Hurray, it’s ski season!
If you or your kids ski for fun, or more seriously in the many amazing race programs in our area, this post is for you. (Hockey players, we haven’t forgotten you either!)
Dr. Maggie, a former nationally competitive skier, and StoneTree Clinic’s resident sports performance guru, wants to make sure you know how to manage the inevitable bonks on the head that come when you “hit” the slopes or the ice.
Bruising Your Brain
Your body has evolved a great system for protecting the brain. On the outside, you have a hard bony layer—the skull—to shelter your soft brain tissue from the outside world. Under the skull, fluid and protective membranes allow your brain to “float” inside your skull, protecting it from damage.
In the case of a serious whack, however—say, falling while skiing, or piling into the boards—your brain can move in unexpected ways, and can actually hit the inside of your skull. We call that a mild traumatic brain injury. There are several kinds, but we often generalize and refer to them collectively as a “concussion”.
While your brain has a remarkable knack for self-healing from damage, it can only do so much. Here are three key strategies for protecting this vital organ.
1. Prevention. Did you know that there are things that you can do before impact to minimize the negative repercussions of a head injury? When you suffer a concussion, you trigger an immune response in your body–your immune system creates inflammation to help protect your brain. If you’ve managed and supported your inflammatory pathways, you can get a jump on minimizing damage and maximizing healing. Remember: if you’re involved in a sport with a head injury risk, there are things you can do in addition to wearing a helmet.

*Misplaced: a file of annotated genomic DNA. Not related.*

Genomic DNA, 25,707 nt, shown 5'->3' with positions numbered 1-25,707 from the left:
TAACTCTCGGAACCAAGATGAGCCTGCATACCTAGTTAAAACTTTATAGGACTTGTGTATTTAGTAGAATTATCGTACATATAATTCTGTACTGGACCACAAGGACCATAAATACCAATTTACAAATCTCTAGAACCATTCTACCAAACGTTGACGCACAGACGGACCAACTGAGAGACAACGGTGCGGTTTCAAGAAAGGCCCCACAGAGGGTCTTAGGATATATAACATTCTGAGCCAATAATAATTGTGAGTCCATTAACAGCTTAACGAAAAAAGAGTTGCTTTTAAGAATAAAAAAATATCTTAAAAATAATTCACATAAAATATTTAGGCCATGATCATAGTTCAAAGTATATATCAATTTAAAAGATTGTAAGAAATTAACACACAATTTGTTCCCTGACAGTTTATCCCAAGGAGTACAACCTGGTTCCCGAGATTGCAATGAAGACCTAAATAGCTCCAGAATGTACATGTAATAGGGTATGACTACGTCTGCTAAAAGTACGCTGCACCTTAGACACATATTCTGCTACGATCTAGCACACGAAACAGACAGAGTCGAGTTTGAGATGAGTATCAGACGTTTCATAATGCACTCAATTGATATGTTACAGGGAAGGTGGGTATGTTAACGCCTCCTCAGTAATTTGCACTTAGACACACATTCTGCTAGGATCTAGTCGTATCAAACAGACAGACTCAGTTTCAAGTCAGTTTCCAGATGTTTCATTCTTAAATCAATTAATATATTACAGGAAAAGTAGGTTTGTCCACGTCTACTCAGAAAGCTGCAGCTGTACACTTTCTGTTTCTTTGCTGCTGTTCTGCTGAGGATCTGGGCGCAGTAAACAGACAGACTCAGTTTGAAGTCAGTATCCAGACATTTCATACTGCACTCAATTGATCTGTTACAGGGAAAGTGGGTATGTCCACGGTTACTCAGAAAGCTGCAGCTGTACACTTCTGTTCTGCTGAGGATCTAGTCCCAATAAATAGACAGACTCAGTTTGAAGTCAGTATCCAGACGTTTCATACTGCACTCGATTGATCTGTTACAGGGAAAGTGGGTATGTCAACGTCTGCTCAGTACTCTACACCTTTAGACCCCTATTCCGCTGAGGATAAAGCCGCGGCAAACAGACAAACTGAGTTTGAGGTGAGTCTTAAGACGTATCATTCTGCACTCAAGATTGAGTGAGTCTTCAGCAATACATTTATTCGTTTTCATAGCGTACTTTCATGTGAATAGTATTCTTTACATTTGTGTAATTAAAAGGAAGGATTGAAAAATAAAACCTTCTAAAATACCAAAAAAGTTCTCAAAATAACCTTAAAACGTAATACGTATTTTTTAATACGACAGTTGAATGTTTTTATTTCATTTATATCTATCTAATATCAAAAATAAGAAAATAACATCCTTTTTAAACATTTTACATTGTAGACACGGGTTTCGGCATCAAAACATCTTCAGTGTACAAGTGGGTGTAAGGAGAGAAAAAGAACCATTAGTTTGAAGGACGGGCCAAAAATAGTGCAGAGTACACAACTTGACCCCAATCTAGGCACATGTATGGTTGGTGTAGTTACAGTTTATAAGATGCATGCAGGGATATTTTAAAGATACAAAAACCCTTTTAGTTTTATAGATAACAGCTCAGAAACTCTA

2. Early Treatment – The early days of a head injury are the most vital in terms of neurological and inflammatory changes. The sooner you can begin to get help, the more you speed up and support healing and recovery. Seek help as soon as you can after a head trauma.
For those who are competing competitively:
3. Set up your concussion health care team. Your best support comes from a combination of healthcare practitioners who can help you to a full recovery! Chiropractic, physiotherapy, exercise therapy and naturopathic care are all important components of complete care. In this regard, health care is a lot like sports: the better the team, the better the results.
We use a combination of tools to help support concussion recovery, including a specialized brain recovery diet, targeted supplementation, IV therapy, and acupuncture. For questions and care, Dr. Maggie is in the clinic during the holiday season and beyond. You can book online here, or call the clinic at 705-444-5331.